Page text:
THE REPUBLIC OF UGANDA
IN THE HIGH COURT OF UGANDA SITTING AT ARUA
MISCELLANEOUS CIVIL APPLICATION No. 0015 OF 2017
THUGITHO FESTO ….….………….……….………………….…….… APPLICANT
NEBBI MUNICIPAL COUNCIL ….….……………………….……….… RESPONDENT
Before: Hon Justice Stephen Mubiru.
This is an application under the provisions of Article 21 (1) and 12, 44 (c) and 50 of The Constitution of the Republic of Uganda, 1995, section 98 of The Civil Procedure Act, sections 33, 36 and 39 of The Judicature Act and rules 3 (1) (a), 2, 4, 6, 7 (1) and 8 of The Judicature (Judicial Review) Rules, S.I. 11 of 2009 and Order 52 rules 1 and 3 of The Civil Procedure Rules. The applicant seeks the prerogative order of certiorari to quash decisions of the respondent taken at its meeting of 22nd December 2016 to suspend the applicant and order him to refund certain funds to the respondent, and order of prohibition stopping the respondent from appointing anyone to the position of Town Clerk, a mandatory injunction order requiring the respondent to refrain from enforcing the impugned decisions and actions consequent thereupon, a declaration that the respondent’s actions regarding the office of Town Clerk following the suspension of the applicant were illegal and ward of costs.
In the affidavit supporting his claim, the applicant deponed that at all material time, he was appointed by the Ministry of Local Government as the Town Clerk of the respondent and subsequently by the Permanent Secretary of the Ministry of Finance as the Accounting Officer for vote 794 in respect of the 2016 2017 Financial Year. At its meeting of 22nd December 2016, under Min. COU/05/12/16/17, the respondent suspended the applicant, ordered him to refund some funds purported to be missing and declared the office of Town Clerk vacant. The applicant contends that he was denied his right to a fair hearing. He contends further that the respondent in taking those decisions acted illegally since it had no disciplinary powers over him.
In an affidavit in reply sworn by the respondent’s Deputy Town Clerk, Mr. Anecho Stephen, the respondents oppose the application and contend that in taking the decisions it did, the respondent was lawfully exercising its supervisory powers over the applicant. The applicant was accorded his procedural rights in that; he was notified of the allegations against him and he was given ample time to prepare and to present his defence. He prayed that the application therefore be dismissed with costs as it is misconceived.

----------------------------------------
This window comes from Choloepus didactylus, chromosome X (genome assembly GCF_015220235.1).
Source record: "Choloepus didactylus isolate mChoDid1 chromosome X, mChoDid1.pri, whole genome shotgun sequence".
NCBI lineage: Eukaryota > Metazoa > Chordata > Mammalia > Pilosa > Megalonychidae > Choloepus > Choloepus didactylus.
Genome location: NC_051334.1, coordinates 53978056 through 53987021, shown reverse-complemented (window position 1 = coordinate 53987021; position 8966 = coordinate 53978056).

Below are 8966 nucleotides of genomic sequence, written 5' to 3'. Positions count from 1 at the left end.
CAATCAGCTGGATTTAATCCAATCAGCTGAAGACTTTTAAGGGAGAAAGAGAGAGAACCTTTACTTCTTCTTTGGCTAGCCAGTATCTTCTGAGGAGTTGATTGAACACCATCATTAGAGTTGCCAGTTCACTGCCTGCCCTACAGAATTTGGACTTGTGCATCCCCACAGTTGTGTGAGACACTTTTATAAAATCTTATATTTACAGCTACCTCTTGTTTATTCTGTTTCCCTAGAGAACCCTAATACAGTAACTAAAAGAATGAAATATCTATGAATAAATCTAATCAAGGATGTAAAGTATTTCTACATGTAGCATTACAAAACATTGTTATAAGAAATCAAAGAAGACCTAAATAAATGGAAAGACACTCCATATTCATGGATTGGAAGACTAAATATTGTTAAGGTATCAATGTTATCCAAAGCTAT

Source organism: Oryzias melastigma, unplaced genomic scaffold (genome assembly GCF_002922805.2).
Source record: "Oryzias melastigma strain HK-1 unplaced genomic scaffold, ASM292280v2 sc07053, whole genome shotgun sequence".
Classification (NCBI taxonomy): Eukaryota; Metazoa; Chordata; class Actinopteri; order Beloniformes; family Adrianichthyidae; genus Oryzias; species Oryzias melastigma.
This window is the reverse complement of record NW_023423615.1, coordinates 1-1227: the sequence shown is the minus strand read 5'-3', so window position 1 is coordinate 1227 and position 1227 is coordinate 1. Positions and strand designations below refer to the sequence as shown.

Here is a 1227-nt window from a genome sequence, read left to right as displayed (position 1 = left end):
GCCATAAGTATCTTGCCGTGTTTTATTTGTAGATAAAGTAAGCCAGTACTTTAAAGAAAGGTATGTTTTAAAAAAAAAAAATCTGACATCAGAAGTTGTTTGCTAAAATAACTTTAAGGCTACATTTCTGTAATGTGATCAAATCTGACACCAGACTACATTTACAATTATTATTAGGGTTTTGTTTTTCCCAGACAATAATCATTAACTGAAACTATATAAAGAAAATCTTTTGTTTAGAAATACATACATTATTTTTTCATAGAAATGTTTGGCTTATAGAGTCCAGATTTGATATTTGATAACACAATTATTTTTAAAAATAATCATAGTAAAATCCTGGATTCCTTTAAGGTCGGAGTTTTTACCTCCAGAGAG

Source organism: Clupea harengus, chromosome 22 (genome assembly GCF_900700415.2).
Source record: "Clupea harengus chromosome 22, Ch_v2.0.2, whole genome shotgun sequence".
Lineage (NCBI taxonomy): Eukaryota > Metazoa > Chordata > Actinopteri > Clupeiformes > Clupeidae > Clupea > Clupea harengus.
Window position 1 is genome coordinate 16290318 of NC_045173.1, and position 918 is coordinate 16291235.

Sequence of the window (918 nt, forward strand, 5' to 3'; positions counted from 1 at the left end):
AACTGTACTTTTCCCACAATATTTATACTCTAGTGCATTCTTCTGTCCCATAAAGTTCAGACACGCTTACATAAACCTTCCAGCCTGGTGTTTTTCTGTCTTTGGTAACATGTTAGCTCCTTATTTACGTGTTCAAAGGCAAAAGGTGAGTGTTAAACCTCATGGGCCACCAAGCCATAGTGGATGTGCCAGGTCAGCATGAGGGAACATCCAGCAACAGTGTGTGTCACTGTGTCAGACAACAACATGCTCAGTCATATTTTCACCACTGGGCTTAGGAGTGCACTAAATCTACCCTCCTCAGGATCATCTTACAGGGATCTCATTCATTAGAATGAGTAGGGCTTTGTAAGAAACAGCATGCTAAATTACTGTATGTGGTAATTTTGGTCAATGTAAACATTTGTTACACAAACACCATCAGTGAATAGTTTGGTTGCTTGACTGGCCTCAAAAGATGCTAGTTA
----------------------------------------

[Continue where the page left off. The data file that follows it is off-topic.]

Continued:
The background to the impugned decisions as can be gathered from the pleadings filed by both parties are that on or about 23rd February 2016, by a letter to that effect written by the Permanent Secretary to the Ministry of Local Government referenced HRM/22/92/01, the applicant, then serving as the Town Clerk of the then Nebbi Town Council, was “assigned duties” as the Acting Town Clerk of the newly created Nebbi Municipality as from 1st July 2016, “until a substantive Town Clerk is recruited by the Public Service Commission in accordance with Article 200 (4) of The Constitution of the Republic of Uganda and The Local Governments Act.” He was subsequently by a letter referenced BPD/77/222/02 dated 6th June 2006 signed by the Secretary to the Treasury / Permanent Secretary to the Ministry of Finance, appointed as an Accounting Officer for vote 794 for the 2016/17 Financial Year in respect of the then newly created Nebbi Municipal Council.
While still constituted as a Town Council, the respondent had sometime during or about June 2016 tendered out the management and revenue collection from the main markets within the Town Council, to a company known as Almuntu Investments Limited. The award of a six months’ contract was communicated to that company by a letter dated 30th June 2016 but before the contract could be signed, the Town Council was by operation of law transformed into a Municipal Council as from 1st July 2016. Under the new status, the various Divisions constituting the municipality became self-accounting and the authority to execute service contracts was devolved to the Municipal Division Councils. Without any contract having been executed yet, Almuntu Investments Limited began collecting revenue from the main and minor markets within the Municipality.